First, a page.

New ammonia reaction could enable sustainable nitrogen source

KIT and Paderborn University researchers present new system for activation and catalytic transfer of ammonia - catalysis based on main group elements

A major goal in chemistry is to produce amines from ammonia and unsaturated hydrocarbons in a simple way. Moreover, during catalytic addition, in which ammonia is activated and then transferred, no waste is produced, making it particularly sustainable. Researchers at the Karlsruhe Institute of Technology (KIT) and Paderborn University have now come a step closer to achieving this goal. They have developed a system for the activation and catalytic transfer of ammonia that is not based on transition metals but on a compound of main group elements. The team reports on their results in Nature Chemistry.

Prof. Dr. Jan Paradies from Paderborn University  supported the catalytic investigations and explains: "Our work could make it possible to develop sustainable nitrogen sources based on ammonia in the future."

The molecule ammonia (NH3), a compound of nitrogen and hydrogen, is one of the most produced chemicals worldwide and forms the starting material for the production of many other nitrogen-containing compounds. If it were possible to produce amines simply by adding ammonia to unsaturated hydrocarbons, chemistry would have made a decisive breakthrough. This is because amines, organic derivatives of ammonia, are in demand in many different areas: they serve, for example, as building blocks for agrochemicals and pharmaceuticals as well as for washing-active substances, dyes, lubricants and coatings. Amines are also used as catalysts in the production of polyurethanes. Another important application is gas scrubbing in refineries and power plants.

By breaking the strong bond between nitrogen and hydrogen, the so-called activation, the ammonia molecule can, at least theoretically, be transferred to other molecules such as unsaturated hydrocarbons. For example, the transfer of ammonia to the alkene ethylene, an important substance in the chemical industry, would produce ethylamine. Chemists refer to this addition as hydroamination. However, ammonia and ethylene do not simply react with each other - a catalyst must mediate the reaction. However, the usual catalysts based on transition metals have the disadvantage that they themselves react with ammonia and thus become inactive. "The hydroamination of non-activated alkenes with ammonia is therefore considered a great challenge, the Holy Grail of catalysis, so to speak," explains Prof. Dr. Frank Breher, research group leader of the Molecular Chemistry Department at the KIT Institute of Inorganic Chemistry (AOC).

Activation and catalytic transfer of ammonia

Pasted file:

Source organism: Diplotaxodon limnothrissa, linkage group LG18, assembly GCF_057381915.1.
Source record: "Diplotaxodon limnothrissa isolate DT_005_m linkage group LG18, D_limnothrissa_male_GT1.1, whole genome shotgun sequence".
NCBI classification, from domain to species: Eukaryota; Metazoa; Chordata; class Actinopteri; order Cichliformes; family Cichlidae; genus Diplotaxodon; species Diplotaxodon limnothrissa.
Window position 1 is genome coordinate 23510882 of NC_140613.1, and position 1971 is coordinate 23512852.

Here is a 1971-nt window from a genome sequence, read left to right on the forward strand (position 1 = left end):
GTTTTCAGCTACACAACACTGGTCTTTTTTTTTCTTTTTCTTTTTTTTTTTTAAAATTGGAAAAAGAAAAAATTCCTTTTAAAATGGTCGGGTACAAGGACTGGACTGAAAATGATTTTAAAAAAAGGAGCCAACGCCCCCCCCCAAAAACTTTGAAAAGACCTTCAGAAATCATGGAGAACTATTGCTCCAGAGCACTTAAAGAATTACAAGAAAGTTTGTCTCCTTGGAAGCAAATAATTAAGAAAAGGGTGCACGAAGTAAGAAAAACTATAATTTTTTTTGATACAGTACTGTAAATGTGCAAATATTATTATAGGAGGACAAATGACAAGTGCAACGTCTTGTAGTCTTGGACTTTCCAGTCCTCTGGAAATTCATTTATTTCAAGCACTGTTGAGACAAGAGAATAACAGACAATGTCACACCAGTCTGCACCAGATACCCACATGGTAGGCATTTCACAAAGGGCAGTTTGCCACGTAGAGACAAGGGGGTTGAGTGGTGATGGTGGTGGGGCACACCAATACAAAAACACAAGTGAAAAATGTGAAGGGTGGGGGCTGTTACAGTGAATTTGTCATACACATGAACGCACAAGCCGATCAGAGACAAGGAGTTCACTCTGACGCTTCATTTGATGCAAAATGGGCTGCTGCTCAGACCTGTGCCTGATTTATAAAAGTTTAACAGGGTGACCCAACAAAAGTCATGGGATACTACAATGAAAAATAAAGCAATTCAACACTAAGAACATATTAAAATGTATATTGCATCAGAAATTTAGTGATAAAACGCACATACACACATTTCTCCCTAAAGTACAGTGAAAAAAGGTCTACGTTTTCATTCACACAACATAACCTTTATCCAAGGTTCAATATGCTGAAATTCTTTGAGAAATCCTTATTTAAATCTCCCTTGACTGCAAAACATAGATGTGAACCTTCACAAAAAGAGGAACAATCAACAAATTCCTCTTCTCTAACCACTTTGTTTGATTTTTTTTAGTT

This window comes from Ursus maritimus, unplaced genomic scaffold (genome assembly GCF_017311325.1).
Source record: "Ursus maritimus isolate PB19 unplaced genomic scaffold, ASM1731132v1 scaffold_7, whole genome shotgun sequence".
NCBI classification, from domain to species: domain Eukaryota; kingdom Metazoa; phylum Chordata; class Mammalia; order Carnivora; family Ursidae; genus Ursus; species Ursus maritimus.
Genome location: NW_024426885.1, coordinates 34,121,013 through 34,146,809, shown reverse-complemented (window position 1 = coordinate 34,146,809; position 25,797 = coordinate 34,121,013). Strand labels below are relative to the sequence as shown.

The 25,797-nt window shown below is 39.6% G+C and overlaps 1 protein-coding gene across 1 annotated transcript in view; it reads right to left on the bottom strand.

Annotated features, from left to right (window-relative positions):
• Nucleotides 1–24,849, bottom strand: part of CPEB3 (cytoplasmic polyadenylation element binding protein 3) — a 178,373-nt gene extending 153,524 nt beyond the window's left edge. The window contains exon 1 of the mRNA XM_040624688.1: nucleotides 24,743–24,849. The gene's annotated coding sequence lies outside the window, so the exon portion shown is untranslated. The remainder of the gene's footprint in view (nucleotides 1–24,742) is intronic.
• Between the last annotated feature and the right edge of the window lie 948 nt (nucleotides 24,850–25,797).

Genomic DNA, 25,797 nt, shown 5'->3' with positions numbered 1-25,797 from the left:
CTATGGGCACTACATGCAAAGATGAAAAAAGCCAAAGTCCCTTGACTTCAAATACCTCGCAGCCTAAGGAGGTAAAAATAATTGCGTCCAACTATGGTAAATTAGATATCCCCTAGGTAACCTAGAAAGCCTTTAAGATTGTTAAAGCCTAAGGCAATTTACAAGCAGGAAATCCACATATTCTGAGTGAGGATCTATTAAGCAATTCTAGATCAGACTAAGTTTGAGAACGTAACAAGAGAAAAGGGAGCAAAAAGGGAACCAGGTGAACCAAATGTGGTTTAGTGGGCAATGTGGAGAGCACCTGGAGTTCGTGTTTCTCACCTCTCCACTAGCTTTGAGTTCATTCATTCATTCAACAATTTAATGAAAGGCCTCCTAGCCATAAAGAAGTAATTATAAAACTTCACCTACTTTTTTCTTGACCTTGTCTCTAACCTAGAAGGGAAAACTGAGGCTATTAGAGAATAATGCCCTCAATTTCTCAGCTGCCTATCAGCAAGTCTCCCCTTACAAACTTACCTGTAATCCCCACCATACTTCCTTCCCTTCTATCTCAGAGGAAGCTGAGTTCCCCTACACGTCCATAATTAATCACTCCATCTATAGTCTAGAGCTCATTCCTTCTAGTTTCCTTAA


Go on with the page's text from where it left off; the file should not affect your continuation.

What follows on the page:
Prof. Dr. Frank Breher and Dr. Felix Krämer from KIT's AOC, supported by researchers from Paderborn University and the Complutense University of Madrid, have now come a great deal closer to achieving this challenging goal. "We have developed a system for activating ammonia that is not based on transition metals, but on main group elements. No waste is produced in the 'atom-economic' process of activation and in the subsequent transfer of ammonia - this is of course particularly interesting from the point of view of sustainability," says Breher.

The team created a so-called frustrated Lewis pair (FLP), consisting of an acid as an electron pair acceptor and a base as an electron pair donor. Both usually react with each other and produce an adduct. If adduct formation is prevented or at least limited, a frustrated situation results, so to speak, and the molecule readily reacts with small molecules such as ammonia. "However, it is crucial to dampen the reactivity in such a way that the reaction with small molecules is as reversible as possible, because only then is it possible to also use such an FLP in catalysis. We succeeded in doing this for the first time with ammonia as a substrate," reports Breher. The researchers showed that the title compound reacts readily with non-aqueous ammonia in a thermoneutral manner and reversibly cleaves the nitrogen-hydrogen bond of ammonia at room temperature. Furthermore, in their publication, they present for the first time NH3 transfer reactions mediated by a main group element-based catalyst. "Although we have so far only converted activated substrates and not yet unsaturated hydrocarbons, we have come significantly closer to the 'dream reaction'," says Breher. "We expect that our first proof of principle will spur further work on the use of N-H-activated ammonia as a readily available and sustainable nitrogen source."

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Prof. Dr. Jan Paradies

Organic Chemistry - Research Group Paradies

Group Leader

Write email +49 5251 60-5770